''They came for me at my home on Oct 10. I was taken to a detention centre and interrogated for five days before they sent me to Insein jail.'' Myat, 19, was studying law at a Rangoon University and was a youth member of Aung San Suu Kyi's National League for Democracy. Myat is thin, shy and hardly fits the ''enemy of the state'' image bestowed on her by military intelligence. Over the next 15 days Myat was shifted back and forth between the jail and detention centre.

''I was terrified. Each time they said they'd release me, but they kept questioning me about who I worked for. The detention centre was dirty _ dirty food, dirty water, dirty floor and a dirty blanket.''

Myat worried about being tortured.

''I could hear people crying all the time, at night the lights were broken. I was scared they would come and beat me. Other people were terrified of ghosts. It was bad place where bad things happened to people.''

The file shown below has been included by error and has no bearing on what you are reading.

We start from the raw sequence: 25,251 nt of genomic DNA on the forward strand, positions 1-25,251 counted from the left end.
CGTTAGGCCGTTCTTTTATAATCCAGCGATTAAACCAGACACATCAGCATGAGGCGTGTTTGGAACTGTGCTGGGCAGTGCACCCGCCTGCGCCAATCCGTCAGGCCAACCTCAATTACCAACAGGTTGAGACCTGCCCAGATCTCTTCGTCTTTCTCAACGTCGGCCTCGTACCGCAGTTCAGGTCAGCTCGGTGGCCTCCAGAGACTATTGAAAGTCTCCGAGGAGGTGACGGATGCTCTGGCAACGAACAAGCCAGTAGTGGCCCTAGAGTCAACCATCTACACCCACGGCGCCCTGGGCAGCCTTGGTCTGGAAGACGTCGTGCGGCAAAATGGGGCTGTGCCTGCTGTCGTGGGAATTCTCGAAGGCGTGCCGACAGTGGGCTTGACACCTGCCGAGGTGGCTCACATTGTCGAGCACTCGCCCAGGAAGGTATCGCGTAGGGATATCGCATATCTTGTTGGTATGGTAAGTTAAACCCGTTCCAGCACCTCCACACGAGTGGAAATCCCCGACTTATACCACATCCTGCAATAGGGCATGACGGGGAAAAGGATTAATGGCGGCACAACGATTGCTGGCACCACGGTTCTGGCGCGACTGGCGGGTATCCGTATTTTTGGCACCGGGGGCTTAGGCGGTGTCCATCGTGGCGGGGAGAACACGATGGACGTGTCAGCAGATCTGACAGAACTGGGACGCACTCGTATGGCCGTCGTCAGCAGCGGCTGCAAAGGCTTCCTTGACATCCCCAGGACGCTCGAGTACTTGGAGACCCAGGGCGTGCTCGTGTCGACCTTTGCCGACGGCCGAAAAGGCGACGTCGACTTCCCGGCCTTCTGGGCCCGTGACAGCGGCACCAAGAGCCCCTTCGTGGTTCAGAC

Myat's small, windowless cell was hot and cramped. She shared it with a sick seven-month pregnant woman who was arrested for watching the protests from a teashop.

''She was worried about her baby, she cried all the time. The guards told her to shut up. They came into the room and roughly massaged her belly, after that her baby didn't move again. I think it died. I felt so sad for her. She suffered a lot.''

The authorities confiscated Myat's possessions, leaving her with only the clothes she was wearing when arrested.

''They lied. They told my family I'd been released but I was still in Insein jail with four other women who had been arrested for watching the protests from a teashop. I had been held for about a month before my aunt found out where I was. She brought me food and clothes. They intentionally moved me again, so my family wouldn't know where I was.'' Myat was to remain locked-up for two-and-half months. She was eventually released after signing a statement admitting her ''crimes''. Free, Myat avoided politics and was afraid to contact her friends. She worried about the strangers loitering outside her house and those who stood too close to her when she was talking.

''I couldn't take any more. With the help of the underground movement I made my way to Thailand. I want to go back to Burma, all my family is there, but if I do, it will be dangerous for me. I don't want to spend my life in jail.''